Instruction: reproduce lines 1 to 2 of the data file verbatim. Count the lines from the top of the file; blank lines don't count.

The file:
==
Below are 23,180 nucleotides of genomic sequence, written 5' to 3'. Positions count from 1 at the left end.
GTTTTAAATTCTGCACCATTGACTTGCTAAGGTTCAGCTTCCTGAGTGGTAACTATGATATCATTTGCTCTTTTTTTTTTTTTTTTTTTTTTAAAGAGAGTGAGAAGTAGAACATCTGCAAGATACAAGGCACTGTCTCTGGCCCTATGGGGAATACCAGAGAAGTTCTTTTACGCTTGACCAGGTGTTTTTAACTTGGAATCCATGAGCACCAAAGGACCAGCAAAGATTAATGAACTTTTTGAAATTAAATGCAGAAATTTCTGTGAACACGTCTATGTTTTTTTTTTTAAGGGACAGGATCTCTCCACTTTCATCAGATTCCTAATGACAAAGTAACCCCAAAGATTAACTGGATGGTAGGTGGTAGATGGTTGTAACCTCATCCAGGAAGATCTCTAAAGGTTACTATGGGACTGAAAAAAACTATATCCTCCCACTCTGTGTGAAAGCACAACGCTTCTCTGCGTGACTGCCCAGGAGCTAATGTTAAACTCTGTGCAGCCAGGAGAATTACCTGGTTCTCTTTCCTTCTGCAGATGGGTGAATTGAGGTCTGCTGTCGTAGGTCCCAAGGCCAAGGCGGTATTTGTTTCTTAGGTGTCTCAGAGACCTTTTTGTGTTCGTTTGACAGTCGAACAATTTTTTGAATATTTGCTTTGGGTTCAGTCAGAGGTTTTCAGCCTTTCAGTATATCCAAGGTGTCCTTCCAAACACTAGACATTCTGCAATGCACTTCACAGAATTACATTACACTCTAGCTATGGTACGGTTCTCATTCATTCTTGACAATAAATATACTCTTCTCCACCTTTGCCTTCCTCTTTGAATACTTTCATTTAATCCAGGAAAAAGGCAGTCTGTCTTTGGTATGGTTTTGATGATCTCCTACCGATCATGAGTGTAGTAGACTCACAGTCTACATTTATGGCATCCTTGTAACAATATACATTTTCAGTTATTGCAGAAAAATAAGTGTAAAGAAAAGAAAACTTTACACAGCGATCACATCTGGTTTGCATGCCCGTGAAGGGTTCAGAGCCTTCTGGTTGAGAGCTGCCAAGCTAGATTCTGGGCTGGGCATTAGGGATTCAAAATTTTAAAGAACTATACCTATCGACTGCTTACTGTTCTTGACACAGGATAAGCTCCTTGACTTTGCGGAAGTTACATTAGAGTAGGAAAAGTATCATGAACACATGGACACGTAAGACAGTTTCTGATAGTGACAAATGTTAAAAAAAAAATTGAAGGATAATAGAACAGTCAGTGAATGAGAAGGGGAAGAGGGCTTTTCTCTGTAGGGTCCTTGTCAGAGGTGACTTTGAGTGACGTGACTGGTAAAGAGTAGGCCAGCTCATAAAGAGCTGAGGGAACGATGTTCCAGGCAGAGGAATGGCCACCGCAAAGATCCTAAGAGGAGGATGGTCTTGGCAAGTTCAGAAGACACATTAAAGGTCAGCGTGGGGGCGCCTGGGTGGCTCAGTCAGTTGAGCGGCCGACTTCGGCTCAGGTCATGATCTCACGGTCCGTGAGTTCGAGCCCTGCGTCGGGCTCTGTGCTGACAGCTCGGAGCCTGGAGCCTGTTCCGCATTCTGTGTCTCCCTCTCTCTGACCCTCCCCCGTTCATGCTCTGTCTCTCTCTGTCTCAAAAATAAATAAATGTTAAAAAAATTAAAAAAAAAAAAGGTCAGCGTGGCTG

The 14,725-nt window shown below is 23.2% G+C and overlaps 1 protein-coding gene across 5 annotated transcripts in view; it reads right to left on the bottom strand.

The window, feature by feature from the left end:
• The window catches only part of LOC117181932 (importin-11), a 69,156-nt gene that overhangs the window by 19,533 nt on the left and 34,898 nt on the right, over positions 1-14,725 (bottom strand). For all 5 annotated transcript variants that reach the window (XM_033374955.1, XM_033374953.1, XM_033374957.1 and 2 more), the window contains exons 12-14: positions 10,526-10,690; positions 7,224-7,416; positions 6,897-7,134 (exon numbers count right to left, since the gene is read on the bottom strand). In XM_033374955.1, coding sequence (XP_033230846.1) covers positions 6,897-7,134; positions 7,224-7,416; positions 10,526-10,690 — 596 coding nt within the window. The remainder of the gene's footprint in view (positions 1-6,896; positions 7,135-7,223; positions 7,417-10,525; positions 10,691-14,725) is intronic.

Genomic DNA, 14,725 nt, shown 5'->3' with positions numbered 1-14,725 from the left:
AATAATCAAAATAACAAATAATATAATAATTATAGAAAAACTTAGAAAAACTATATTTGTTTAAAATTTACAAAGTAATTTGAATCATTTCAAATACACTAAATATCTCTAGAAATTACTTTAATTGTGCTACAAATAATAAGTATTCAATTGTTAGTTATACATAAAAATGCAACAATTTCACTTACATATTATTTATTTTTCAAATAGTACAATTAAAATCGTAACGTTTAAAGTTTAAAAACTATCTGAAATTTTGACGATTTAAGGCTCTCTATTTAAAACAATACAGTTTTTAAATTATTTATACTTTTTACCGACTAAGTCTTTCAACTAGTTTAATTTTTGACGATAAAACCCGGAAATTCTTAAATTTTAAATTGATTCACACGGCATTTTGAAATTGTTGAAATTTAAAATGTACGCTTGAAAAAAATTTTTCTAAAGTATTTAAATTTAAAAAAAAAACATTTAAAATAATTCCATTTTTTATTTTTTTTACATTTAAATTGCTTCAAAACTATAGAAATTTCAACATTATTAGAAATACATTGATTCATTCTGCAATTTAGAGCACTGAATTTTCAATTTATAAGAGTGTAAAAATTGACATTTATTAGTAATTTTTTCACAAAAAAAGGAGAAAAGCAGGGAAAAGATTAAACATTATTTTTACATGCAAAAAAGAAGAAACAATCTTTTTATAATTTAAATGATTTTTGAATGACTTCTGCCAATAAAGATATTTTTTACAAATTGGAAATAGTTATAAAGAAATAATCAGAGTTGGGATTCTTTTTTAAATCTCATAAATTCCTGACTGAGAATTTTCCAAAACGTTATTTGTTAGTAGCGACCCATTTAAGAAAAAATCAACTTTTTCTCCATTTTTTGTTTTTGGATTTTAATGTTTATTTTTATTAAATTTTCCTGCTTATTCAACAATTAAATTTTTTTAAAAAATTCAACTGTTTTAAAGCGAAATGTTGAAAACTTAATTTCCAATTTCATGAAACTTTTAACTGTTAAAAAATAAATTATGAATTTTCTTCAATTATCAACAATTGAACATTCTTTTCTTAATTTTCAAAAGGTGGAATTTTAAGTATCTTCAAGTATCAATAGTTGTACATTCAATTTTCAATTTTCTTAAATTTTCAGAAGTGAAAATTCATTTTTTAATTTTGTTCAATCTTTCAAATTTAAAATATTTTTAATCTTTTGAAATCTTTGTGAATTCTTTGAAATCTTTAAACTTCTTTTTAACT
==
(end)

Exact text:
Below are 23,180 nucleotides of genomic sequence, written 5' to 3'. Positions count from 1 at the left end.
GTTTTAAATTCTGCACCATTGACTTGCTAAGGTTCAGCTTCCTGAGTGGTAACTATGATATCATTTGCTCTTTTTTTTTTTTTTTTTTTTTTAAAGAGAGTGAGAAGTAGAACATCTGCAAGATACAAGGCACTGTCTCTGGCCCTATGGGGAATACCAGAGAAGTTCTTTTACGCTTGACCAGGTGTTTTTAACTTGGAATCCATGAGCACCAAAGGACCAGCAAAGATTAATGAACTTTTTGAAATTAAATGCAGAAATTTCTGTGAACACGTCTATGTTTTTTTTTTTAAGGGACAGGATCTCTCCACTTTCATCAGATTCCTAATGACAAAGTAACCCCAAAGATTAACTGGATGGTAGGTGGTAGATGGTTGTAACCTCATCCAGGAAGATCTCTAAAGGTTACTATGGGACTGAAAAAAACTATATCCTCCCACTCTGTGTGAAAGCACAACGCTTCTCTGCGTGACTGCCCAGGAGCTAATGTTAAACTCTGTGCAGCCAGGAGAATTACCTGGTTCTCTTTCCTTCTGCAGATGGGTGAATTGAGGTCTGCTGTCGTAGGTCCCAAGGCCAAGGCGGTATTTGTTTCTTAGGTGTCTCAGAGACCTTTTTGTGTTCGTTTGACAGTCGAACAATTTTTTGAATATTTGCTTTGGGTTCAGTCAGAGGTTTTCAGCCTTTCAGTATATCCAAGGTGTCCTTCCAAACACTAGACATTCTGCAATGCACTTCACAGAATTACATTACACTCTAGCTATGGTACGGTTCTCATTCATTCTTGACAATAAATATACTCTTCTCCACCTTTGCCTTCCTCTTTGAATACTTTCATTTAATCCAGGAAAAAGGCAGTCTGTCTTTGGTATGGTTTTGATGATCTCCTACCGATCATGAGTGTAGTAGACTCACAGTCTACATTTATGGCATCCTTGTAACAATATACATTTTCAGTTATTGCAGAAAAATAAGTGTAAAGAAAAGAAAACTTTACACAGCGATCACATCTGGTTTGCATGCCCGTGAAGGGTTCAGAGCCTTCTGGTTGAGAGCTGCCAAGCTAGATTCTGGGCTGGGCATTAGGGATTCAAAATTTTAAAGAACTATACCTATCGACTGCTTACTGTTCTTGACACAGGATAAGCTCCTTGACTTTGCGGAAGTTACATTAGAGTAGGAAAAGTATCATGAACACATGGACACGTAAGACAGTTTCTGATAGTGACAAATGTTAAAAAAAAAATTGAAGGATAATAGAACAGTCAGTGAATGAGAAGGGGAAGAGGGCTTTTCTCTGTAGGGTCCTTGTCAGAGGTGACTTTGAGTGACGTGACTGGTAAAGAGTAGGCCAGCTCATAAAGAGCTGAGGGAACGATGTTCCAGGCAGAGGAATGGCCACCGCAAAGATCCTAAGAGGAGGATGGTCTTGGCAAGTTCAGAAGACACATTAAAGGTCAGCGTGGGGGCGCCTGGGTGGCTCAGTCAGTTGAGCGGCCGACTTCGGCTCAGGTCATGATCTCACGGTCCGTGAGTTCGAGCCCTGCGTCGGGCTCTGTGCTGACAGCTCGGAGCCTGGAGCCTGTTCCGCATTCTGTGTCTCCCTCTCTCTGACCCTCCCCCGTTCATGCTCTGTCTCTCTCTGTCTCAAAAATAAATAAATGTTAAAAAAATTAAAAAAAAAAAAGGTCAGCGTGGCTG